[Editor Note: Pilgrim Beart is the CEO of AlertMe, maker of hardware and software for holistic home energy management. Based in the U.K., the company recently partnered with Google PowerMeter to deliver British citizens with energy consumption data directly on the iGoogle interfaces. If all goes well, it will be a big name in the U.S. too by the end of next year, Beart says.]

World Fist FistTimely information is essential when you’re operating in a competitive marketplace. Information enables better, more informed decisions — whether you’re trading stocks, bonds, precious metals or soybeans.

It’s no different when it comes to consumers and the services they use in their homes. Energy is by far the most expensive. But unlike the others, like cable, broadband or cell phone service, consumers have almost no idea how much their monthly energy bills are going to be. Faced with rising energy prices, they are becoming increasingly motivated to get their consumption under control. In doing so, they are also managing their household budgets — but today, they lack the means to do this.

About 27 percent of U.S. national energy consumption happens in the home. Research shows that giving consumers visibility into where their energy, and therefore their money, is going, leads to changes in behavior and more conservation. This in turn translates into significant and rapid benefits for the climate and energy security.

Let’s face it, utilities have a lot to worry about. Consumers expect energy on tap whenever they flip a switch or plug in, and utilities are charged with managing these processes quickly and invisibly, even when demand surges and supply falls. But utilities can’t do it all, and they shouldn’t have to. These companies maintain the platform upon which new ideas and innovations can be built to help empower consumers.

One big worry for utilities is the growing demand for electric power, which is expected to rise by 30 percent by 2030. No wonder the government and industry are pushing hard for big investments in infrastructure in the U.S. grid to make it more efficient.

The American Recovery and Reinvestment Act of 2009 allocated 13 percent of the $104 billion stimulus package to green technology, of which Smart Grid initiatives received $4.5 billion. Utilities in North America are expected to spend a combined $10 billion annually on smarter technologies to transform the grid into a digital, self-monitoring and adaptive system.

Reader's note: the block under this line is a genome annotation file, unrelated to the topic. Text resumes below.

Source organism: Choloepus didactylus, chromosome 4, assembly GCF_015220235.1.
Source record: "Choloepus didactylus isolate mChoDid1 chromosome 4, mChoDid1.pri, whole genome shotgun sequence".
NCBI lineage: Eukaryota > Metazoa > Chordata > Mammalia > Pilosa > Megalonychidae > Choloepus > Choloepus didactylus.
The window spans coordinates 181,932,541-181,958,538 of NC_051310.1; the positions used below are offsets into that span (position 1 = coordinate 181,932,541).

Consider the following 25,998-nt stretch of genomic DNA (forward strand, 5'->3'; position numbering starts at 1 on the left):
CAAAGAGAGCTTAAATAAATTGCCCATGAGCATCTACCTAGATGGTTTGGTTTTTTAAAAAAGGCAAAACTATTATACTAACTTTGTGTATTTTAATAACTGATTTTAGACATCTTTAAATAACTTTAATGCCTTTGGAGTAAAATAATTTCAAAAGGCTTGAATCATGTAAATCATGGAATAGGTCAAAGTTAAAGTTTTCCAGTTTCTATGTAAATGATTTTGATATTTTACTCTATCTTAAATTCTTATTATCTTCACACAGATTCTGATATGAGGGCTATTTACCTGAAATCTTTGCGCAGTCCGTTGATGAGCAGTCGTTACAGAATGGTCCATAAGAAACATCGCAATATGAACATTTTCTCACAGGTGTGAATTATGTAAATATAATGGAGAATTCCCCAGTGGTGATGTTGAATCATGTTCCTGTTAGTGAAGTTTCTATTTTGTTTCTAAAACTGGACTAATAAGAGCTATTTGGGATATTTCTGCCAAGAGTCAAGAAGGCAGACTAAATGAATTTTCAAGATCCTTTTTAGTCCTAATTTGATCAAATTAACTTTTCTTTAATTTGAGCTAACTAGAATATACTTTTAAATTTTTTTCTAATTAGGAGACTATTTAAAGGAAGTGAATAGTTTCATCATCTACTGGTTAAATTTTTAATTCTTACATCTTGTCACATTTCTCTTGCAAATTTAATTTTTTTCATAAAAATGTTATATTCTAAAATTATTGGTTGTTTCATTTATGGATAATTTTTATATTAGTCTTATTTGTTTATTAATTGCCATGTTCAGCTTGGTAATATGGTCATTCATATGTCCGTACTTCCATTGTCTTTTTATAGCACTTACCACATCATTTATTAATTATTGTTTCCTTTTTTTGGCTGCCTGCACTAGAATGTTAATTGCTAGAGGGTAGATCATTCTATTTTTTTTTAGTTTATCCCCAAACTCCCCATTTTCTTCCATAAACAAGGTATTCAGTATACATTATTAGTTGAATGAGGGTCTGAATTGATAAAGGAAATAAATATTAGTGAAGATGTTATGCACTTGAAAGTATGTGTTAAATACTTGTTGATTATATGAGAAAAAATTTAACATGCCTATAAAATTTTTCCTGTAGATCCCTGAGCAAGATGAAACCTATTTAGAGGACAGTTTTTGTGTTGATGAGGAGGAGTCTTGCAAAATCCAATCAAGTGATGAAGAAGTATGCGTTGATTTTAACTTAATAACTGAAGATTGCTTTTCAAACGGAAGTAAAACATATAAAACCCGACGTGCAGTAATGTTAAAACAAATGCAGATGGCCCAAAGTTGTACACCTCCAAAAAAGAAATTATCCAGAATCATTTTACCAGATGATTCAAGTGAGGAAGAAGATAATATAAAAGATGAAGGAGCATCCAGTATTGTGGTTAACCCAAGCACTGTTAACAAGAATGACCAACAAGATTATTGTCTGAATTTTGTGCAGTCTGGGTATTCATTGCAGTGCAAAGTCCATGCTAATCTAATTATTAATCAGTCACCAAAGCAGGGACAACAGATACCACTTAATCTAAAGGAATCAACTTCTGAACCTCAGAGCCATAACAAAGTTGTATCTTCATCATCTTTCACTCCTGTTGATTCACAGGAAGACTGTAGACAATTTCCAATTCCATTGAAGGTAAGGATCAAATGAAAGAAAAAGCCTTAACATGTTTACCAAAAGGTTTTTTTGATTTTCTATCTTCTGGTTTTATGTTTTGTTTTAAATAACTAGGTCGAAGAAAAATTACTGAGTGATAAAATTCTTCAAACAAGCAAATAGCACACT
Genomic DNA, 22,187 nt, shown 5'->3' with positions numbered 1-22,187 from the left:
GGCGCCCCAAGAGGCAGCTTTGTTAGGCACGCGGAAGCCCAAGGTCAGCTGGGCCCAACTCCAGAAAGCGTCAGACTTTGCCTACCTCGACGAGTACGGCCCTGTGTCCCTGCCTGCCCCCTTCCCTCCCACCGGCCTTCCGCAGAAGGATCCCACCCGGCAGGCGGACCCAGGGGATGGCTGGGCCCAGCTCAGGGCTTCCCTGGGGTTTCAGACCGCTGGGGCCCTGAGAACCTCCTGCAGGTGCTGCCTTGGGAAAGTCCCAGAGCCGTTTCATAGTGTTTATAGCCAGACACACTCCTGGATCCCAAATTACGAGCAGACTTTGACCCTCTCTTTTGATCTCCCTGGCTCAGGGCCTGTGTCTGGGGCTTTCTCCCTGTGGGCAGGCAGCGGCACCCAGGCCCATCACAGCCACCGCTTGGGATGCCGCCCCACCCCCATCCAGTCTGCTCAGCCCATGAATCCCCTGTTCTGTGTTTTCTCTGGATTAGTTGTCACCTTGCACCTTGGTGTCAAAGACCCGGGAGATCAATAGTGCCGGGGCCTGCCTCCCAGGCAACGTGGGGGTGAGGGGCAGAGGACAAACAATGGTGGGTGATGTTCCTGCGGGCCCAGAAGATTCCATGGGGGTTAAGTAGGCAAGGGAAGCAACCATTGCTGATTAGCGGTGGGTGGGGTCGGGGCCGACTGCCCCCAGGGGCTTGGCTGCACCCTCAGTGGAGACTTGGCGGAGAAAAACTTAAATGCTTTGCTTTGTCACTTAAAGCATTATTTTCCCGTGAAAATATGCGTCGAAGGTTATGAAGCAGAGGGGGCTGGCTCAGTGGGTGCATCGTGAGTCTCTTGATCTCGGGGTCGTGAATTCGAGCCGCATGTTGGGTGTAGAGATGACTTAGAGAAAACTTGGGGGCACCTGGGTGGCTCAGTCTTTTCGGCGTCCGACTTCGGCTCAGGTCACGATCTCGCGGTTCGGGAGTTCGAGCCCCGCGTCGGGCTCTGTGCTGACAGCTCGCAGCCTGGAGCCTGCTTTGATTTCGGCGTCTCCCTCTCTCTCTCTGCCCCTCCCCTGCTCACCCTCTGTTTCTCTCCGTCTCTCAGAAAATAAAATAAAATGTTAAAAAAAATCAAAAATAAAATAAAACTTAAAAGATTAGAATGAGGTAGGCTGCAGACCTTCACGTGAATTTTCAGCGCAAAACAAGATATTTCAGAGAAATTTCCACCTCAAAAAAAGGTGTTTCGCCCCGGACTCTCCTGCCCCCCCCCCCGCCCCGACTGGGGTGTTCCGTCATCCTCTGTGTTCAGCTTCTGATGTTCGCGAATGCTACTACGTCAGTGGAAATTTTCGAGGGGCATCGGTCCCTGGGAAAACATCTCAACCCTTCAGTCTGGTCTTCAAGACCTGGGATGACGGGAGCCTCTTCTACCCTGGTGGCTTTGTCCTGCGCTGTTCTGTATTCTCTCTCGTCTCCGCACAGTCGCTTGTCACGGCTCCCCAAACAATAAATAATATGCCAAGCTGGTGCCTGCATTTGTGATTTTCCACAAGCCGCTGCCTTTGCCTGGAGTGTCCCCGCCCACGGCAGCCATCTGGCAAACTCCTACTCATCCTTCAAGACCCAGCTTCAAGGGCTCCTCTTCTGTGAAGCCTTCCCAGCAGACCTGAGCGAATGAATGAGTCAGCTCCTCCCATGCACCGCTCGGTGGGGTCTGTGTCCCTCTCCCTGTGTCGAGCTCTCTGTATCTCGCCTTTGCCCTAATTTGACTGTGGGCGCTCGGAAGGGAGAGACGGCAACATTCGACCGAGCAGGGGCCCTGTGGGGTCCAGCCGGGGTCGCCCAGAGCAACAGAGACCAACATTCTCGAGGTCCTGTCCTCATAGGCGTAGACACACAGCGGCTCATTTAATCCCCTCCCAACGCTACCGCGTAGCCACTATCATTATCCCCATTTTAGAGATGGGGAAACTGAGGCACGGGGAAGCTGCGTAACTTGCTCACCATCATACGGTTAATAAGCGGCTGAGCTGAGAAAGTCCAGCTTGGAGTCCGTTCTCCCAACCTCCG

All of this investment is critical as the next-generation grid will have to accommodate and balance all sorts of new elements, from plug-in all electric vehicles serving as distributed battery storage to intermittent sources of electrical generation like solar and wind. Keeping the grid in balance requires vigilance on the part of utilities — supply and demand must stay in equilibrium.

No doubt, a smarter U.S. electric grid is necessary — but it is not sufficient on it’s own. It won’t bring about the timely changes that consumers and utilities truly require. If partners and suppliers can succeed in stimulating consumer “pull” for change, alongside reforming the infrastructure, then the market can transform at an astonishing rate.

This has been demonstrated time and again in the technology revolutions of the past century. Just think about the introductions of fixed-line, broadband, cell phones and television — in each case, the infrastructure had to be built. But what really helped them take off were the end-user applications that drove wide adoption.

A few years ago, energy wasn’t the hot conversation topic that it is today. Now, it is connected to our everyday lives — security, economics and climate change all intersect. It’s in our newspapers, on TV, in magazines and books. We even talk about it over dinner. Energy has become an obsession because it is core to our current and future lives.

Ultimately, once the consumer is empowered with information and control over their energy use, there’s going to be a ripple effect as waves of new applications spring from the developer community to address other problems. Partners and innovators are critical to providing these new technologies to realize the new grid and how it will interact with the consumer in the home.

What about the longer-term needs for innovation and the utility grid? First, we need an open ecosystem, and right now the grid is pretty closed to innovation. Sure, the grid needs to be protected and guarded to ensure reliability, but openness will afford new opportunity for innovation and re-invention of the monolithic grid that has served economies well, but now needs to be more nimble and adaptable to consumer choices. That will surely bring more power to the people.

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